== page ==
How to obtain relics; original Bible manuscripts

| Father Kenneth Doyle | November 19, 2014 | 0 Comments

Q. Why is it so hard to obtain first-class relics? (Also, do I need permission from my bishop to obtain them?)

A. First, a primer on the three classes of relics. As explained by Catholic News Service: “A first-class relic is the physical bodily remains of a saint or blessed like bones, blood and hair; a second-class relic is a personal possession, such as clothing, devotional objects, handwritten letters or even furniture; and a third-class relic is an object that has touched a first-class relic. These — usually small snips of cloth that have touched a blessed or saint’s tomb — often end up in public distribution fixed onto prayer cards.”

Relics have been venerated in the Church since the earliest centuries of the Christian era because they evoke the memory of the person honored and are thought to put one in closer contact with the virtues of that saint.

The largest collection of relics belongs to the Vatican and is kept at a convent adjacent to the Basilica of St. John Lateran in Rome. The practice of making relics generally available to the public, particularly first-class relics, ended about 20 years ago at the insistence of the Vatican.

Today, you can apply to the Vatican for a specific relic only with a letter of permission from your bishop and only if the relic will be used for a church altar or other public purpose. The private ownership, especially of first-class relics, is highly discouraged since it is seen as limiting the evangelizing effect of the saint’s memory.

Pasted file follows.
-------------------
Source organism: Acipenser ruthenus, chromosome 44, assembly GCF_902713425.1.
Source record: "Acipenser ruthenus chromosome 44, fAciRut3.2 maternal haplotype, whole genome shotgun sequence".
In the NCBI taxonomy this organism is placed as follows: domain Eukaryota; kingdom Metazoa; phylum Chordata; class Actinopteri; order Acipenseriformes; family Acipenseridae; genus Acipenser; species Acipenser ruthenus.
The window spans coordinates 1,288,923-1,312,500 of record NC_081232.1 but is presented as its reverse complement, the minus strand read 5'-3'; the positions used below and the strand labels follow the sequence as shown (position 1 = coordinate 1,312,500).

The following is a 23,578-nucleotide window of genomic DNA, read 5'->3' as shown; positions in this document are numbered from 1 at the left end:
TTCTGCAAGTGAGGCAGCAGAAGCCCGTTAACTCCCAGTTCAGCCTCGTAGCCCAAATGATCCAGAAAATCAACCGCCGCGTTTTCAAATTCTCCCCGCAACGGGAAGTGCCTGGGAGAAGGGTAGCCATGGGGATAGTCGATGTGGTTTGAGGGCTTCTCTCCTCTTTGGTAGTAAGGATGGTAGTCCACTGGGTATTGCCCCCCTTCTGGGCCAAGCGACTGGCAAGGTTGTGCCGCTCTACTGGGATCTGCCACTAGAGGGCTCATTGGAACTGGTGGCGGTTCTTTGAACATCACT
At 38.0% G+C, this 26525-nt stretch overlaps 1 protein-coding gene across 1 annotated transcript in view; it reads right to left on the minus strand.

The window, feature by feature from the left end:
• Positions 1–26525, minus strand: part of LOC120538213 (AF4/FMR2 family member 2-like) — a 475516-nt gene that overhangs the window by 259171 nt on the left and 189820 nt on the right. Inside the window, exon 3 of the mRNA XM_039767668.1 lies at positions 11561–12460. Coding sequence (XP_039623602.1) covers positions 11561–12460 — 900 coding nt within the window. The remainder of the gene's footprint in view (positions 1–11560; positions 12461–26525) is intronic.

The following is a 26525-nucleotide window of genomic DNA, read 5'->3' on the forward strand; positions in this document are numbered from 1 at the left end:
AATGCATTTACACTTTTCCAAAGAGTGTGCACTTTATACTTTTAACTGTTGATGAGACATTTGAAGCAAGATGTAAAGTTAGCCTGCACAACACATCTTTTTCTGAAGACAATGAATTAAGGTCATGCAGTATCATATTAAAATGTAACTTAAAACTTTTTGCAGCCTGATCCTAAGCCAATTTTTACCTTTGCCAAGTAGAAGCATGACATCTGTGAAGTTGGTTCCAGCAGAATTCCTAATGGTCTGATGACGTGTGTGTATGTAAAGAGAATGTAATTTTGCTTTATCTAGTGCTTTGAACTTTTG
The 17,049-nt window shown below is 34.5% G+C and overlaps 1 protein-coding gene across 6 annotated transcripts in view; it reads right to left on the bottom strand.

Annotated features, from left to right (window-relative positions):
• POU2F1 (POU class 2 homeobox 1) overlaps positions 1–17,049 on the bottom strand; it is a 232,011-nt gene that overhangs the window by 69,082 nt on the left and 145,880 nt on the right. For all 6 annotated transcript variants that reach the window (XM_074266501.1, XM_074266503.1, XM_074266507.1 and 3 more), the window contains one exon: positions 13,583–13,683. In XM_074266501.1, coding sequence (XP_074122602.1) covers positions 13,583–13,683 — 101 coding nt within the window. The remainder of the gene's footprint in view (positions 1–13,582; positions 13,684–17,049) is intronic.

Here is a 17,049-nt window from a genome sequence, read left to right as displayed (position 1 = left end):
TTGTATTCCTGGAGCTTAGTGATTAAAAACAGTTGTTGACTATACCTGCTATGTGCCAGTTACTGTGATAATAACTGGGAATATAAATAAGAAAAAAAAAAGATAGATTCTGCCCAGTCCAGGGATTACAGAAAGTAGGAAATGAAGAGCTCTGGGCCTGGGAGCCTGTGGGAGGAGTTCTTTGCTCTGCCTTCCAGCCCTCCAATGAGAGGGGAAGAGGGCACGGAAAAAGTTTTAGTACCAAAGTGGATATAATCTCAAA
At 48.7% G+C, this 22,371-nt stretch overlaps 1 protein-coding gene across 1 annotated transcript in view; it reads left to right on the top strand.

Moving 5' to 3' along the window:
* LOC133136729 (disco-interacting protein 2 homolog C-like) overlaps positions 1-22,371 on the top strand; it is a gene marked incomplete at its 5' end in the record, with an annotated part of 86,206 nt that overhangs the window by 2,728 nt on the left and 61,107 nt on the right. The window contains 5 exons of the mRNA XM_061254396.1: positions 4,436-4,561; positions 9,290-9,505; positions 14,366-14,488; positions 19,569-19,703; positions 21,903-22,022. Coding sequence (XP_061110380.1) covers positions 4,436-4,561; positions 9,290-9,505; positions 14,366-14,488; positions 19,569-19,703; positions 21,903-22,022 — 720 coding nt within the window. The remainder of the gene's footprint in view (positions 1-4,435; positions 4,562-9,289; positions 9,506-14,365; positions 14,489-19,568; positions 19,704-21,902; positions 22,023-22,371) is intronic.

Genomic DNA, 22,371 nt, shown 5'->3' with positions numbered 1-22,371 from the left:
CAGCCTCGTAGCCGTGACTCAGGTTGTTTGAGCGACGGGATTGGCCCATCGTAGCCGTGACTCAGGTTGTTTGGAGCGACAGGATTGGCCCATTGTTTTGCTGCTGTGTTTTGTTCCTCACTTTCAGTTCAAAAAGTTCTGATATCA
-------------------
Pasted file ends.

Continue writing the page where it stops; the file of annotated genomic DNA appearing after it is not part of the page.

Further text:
Occasionally, second- or third-class relics can be obtained by contacting the religious order or shrine of a particular saint. If these shrines are unable to provide you with relics, they can at least offer you devotional material on the saints and information about their lives.

The Church’s Code of Canon Law says specifically and strongly (in No. 1190) that, “It is absolutely forbidden to sell sacred relics.” When relics are obtained, there is often a charge for the metal container encasing the relic and for mailing costs, but not for the relic itself.

Q. Where are the original writings of the disciples that were used to put together the Catholic Bible?

A. The Bible is an anthology of more than 70 books composed over a period of some 1,400 years. The oldest known manuscripts of the Christian Bible, substantially in its entirety, are the Codex Sinaiticus and the Codex Vaticanus. The Codex Sinaiticus is said to have been penned around the middle of the fourth century and contains all of the New Testament and most of the Old Testament. It was discovered at a monastery in Mount Sinai, Egypt, in the 1800s. The Codex Sinaiticus is named after the Monastery of St. Catherine, Sinai, Egypt. A substantial portion is at the British Library in London, while smaller parts are at institutions in Germany, Russia and at its old home in Egypt.

The Codex Vaticanus is a Greek copy that has the Old Testament and much of the New Testament and also is a fourth century manuscript. It has been at the Vatican Library since at least 1481.

Father Doyle writes for Catholic News Service. A priest of the Diocese of Albany, N.Y., he previously served as director of media relations for the U.S. Conference of Catholic Bishops.

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